(click on link for website)

Saturday, May 13, 2023

Feeling Boxed In?

Have you ever felt trapped -- or "boxed in"?  Recently, I read an article and watched a video about the difference between cats and dogs when it comes to boxes.  Cats are attracted to boxes: the confined space provides a sense of safety, security, and warmth.  For dogs, as social animals, the box separates or isolates them from their "pack."

I wondered about these differences and times when I have felt trapped by:

  • Social constraints or stereotypes;
  • Past mistakes or missteps;
  • Friends and neighbors not respecting social boundaries; and,
  • Deadlines or projects that restrict my freedom.
Do you find comfort by how you are defined?
(Photo: credit:  5 Reasons Why Cats Love
Cardboard Boxes
, YuMove)

ach situation is unique: under some conditions, we may feel safe and derive comfort -- people know us because of our history and relationships; other circumstances may make us feel isolated or alone -- people misunderstand and confine us to unproven or outdated conclusions. We sit and stare in disbelief as as are left behind.

How do you define yourself?
(Photo credit:  Take the Great Box Challenge and
Strengthen Your Bond with Your Dog
, American Kennel Club)

I came across another video, Don't Put People in Boxes (click on the link to watch).  Though this video is Christian-based -- which could be a box for some people or isolate others -- the message warns us about the effects of boxing people in:  that is, when we limit our relationships, we are defined by Us and Them; we become separated and defensive; we protect our way of being at the exclusion of others.

By changing the questions -- or trying to find better questions, we begin to see ourselves through the lens of We with:
  • The same or similar experiences.
  • The ability to encourage and support.
  • The realization that each person has Sacred Worth and Value.

When have you felt separated from others?
(Photo credit:  Don't Put People in Boxes, NewHope Church)

Therefore, the challenge for us when we feel boxed in, separated or isolated is to change the questions that we ask ourselves and others:
  • What experiences do I (We) have in common?
  • How can I (We) encourage and support?
  • Do I (We) see the other person as Sacred?
Please let me know if (when) I box you in.  Let's get to know one another -- as we are:  Sacred and Valued!

Larry Gardepie

(click on link for website)

Saturday, May 6, 2023

Undying Roles

Tributes.  Condolences.  Memories.  Undying respect, admiration and love.  These were the words and sentiments that swirled around us as we learned of the death of our elementary school principal.  She was one of those positive forces in the world who encouraged, challenged, and inspired us to become better people.  Her role as teacher and principal transitioned as we graduated and set out on further education, made career choices, raised families, and became global citizens.  She became our mentor and friend -- always present and ready to listen... until she wasn't.

I have been thinking about roles and responsibilities this week:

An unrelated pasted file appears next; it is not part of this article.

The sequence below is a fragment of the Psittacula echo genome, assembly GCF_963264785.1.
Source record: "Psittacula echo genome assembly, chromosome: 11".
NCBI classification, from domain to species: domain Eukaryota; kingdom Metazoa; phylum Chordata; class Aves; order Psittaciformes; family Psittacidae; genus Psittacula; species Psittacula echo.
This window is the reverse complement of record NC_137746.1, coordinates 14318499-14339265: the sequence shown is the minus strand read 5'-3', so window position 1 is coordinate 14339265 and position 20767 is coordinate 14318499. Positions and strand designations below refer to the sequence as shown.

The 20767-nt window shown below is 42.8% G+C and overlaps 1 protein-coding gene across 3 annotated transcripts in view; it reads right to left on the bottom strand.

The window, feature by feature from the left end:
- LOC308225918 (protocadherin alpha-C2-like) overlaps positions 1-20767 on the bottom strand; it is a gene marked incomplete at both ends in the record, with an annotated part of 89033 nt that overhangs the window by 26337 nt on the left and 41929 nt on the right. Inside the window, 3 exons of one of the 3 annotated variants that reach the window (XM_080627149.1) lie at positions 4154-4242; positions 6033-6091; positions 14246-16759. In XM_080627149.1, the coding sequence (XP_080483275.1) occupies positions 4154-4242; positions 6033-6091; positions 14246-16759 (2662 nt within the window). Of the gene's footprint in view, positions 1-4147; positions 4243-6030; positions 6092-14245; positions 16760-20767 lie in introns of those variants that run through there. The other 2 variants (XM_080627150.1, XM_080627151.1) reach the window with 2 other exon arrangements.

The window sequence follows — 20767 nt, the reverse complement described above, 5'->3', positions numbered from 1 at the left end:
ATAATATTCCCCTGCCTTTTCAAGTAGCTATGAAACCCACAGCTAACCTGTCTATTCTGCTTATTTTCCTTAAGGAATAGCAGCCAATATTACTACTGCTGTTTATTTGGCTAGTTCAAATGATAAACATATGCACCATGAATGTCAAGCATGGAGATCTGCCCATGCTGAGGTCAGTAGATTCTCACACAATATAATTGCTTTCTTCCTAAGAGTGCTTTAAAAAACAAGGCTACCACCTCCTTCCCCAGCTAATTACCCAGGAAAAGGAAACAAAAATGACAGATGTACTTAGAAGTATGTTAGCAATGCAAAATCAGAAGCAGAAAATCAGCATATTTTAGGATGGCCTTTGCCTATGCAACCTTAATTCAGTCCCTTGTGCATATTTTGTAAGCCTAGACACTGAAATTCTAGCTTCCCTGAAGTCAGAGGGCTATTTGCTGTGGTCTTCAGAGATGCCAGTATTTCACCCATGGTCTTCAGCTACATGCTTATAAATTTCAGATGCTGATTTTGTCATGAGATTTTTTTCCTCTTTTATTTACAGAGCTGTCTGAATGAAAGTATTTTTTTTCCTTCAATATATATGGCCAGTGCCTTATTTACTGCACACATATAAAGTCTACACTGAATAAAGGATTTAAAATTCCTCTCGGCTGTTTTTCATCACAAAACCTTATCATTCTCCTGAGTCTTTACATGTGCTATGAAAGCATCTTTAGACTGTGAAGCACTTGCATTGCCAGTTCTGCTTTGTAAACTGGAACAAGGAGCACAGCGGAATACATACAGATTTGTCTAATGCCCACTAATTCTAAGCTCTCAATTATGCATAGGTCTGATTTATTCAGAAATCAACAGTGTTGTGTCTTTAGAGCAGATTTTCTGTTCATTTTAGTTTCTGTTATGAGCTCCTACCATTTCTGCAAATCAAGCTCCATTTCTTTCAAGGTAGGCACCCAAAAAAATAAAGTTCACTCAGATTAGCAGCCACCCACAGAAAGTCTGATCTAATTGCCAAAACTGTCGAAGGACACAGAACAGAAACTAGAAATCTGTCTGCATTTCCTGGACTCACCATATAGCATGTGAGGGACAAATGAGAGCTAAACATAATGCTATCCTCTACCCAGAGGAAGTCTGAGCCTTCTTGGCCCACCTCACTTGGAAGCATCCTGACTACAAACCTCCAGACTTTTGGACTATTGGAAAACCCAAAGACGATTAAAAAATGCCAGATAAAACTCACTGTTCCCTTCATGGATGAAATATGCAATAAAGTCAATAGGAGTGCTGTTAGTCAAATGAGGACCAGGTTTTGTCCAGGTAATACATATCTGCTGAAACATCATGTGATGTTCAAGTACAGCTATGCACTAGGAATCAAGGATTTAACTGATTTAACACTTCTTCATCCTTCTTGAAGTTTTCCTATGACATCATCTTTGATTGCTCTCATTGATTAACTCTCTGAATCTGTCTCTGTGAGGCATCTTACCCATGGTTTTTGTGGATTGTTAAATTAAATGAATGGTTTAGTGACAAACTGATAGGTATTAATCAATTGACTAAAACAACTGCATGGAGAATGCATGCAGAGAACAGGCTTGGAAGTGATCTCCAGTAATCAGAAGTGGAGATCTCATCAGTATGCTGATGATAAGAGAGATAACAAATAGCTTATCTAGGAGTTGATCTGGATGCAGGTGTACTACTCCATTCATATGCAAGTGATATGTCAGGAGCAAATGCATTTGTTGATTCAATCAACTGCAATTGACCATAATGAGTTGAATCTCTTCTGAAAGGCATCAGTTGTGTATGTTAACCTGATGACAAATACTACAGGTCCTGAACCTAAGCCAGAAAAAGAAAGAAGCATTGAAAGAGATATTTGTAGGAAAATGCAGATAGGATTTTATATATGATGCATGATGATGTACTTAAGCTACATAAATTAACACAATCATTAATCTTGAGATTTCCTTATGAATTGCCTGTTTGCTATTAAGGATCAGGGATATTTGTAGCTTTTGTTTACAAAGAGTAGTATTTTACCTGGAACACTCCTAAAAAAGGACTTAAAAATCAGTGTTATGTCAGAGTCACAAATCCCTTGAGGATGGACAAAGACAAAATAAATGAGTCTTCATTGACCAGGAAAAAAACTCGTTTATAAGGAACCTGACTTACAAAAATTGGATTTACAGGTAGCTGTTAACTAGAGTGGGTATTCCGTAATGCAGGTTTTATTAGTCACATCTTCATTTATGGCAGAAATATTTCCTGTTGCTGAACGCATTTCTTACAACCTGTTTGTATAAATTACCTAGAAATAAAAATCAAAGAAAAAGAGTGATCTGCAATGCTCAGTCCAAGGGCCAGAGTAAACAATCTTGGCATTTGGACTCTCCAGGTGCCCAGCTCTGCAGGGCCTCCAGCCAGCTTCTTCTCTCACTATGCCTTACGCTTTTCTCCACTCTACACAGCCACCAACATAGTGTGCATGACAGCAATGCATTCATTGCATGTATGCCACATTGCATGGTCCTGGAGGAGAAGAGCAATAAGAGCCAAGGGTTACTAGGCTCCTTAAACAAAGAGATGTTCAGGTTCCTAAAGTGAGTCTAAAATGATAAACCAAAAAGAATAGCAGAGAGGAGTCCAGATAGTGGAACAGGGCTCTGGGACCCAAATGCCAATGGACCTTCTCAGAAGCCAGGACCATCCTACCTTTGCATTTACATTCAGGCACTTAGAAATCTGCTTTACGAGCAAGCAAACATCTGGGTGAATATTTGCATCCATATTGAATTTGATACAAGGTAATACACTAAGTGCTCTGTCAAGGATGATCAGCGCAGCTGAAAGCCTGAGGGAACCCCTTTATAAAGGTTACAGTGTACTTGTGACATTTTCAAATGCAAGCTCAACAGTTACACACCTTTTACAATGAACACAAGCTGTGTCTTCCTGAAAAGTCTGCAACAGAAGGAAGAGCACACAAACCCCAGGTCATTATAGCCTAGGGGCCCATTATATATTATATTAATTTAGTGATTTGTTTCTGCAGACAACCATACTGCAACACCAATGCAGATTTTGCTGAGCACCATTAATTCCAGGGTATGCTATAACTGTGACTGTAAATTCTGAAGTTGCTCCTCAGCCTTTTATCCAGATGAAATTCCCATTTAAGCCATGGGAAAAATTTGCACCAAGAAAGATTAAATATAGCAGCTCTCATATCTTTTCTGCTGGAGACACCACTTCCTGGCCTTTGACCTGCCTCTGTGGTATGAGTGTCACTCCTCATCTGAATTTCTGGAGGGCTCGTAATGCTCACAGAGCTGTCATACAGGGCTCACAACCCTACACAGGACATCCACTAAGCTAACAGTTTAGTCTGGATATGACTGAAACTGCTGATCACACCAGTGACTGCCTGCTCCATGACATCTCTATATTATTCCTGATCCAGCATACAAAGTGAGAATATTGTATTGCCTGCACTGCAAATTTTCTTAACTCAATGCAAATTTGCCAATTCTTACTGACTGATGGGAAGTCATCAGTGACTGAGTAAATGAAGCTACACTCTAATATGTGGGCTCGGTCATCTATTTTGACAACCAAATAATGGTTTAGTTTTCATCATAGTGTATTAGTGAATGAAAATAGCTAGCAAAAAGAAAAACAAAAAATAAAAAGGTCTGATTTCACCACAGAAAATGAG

• What we take on;
  • How we inspire and encourage; and,
  • The impact we have on others.

Who is at the center of your life?
(Photo: Flower Arrangement - Larry Gardepie)

Life presents challenges.  Sister Barbara demonstrated how to accept, smile, and look for the positive.  Even this last year when she was battling health issues, she planned for the future -- an alumni reunion in September.
Choice was a word used often with her:  we can choose how to respond to the back-ups in life; we can take the road less traveled; we can set out and explore new ways of being present.

Which is a better choice for you?
(Photo:  Traffic Jam in Victoria,
British Columbia - Larry Gardepie)

Though busy and working into her late 80s, she had time to sit and listen.  What a gift:  to have someone listen to you, ask questions, and help clarify the choices!  Perspectives changed as we shared what was happening or on our minds:  what was burdensome and tiresome was transformed; life became reinvigorated; energy was found to climb to the mountaintop -- we wanted to see beyond what was happening now.
Having a mentor-friend and being a mentor-friend to others are two different roles:  both are important; both respect the infinite loop of giving-and-taking.  We become the ones wanting to listen and ask questions.

Do you have time to sit and listen?
(Photo: Park Bench near Empress Hotel,
British Columbia - Larry Gardepie)

Dialogue asks that we understand our impact on a situation:  how our role as parent or sibling, lover or friend, supervisor or co-worker, spiritual advisor or mentor affects what is said or perceived.  Dialogue also invites us to sit on that park bench... with Beauty Surrounding... waiting for someone to sit with us... listening, asking questions, and influencing one another with time and Sacred Presence!

Do you have time to sit and listen?  As Sister Barbara would say, "You have a choice!"

Thank you to all of the Mothers and Sisters who have nurtured, inspired, and challenged us.  Your roles are important!  Happy Mother's Day (next Sunday)!


Larry Gardepie

(click on link for website)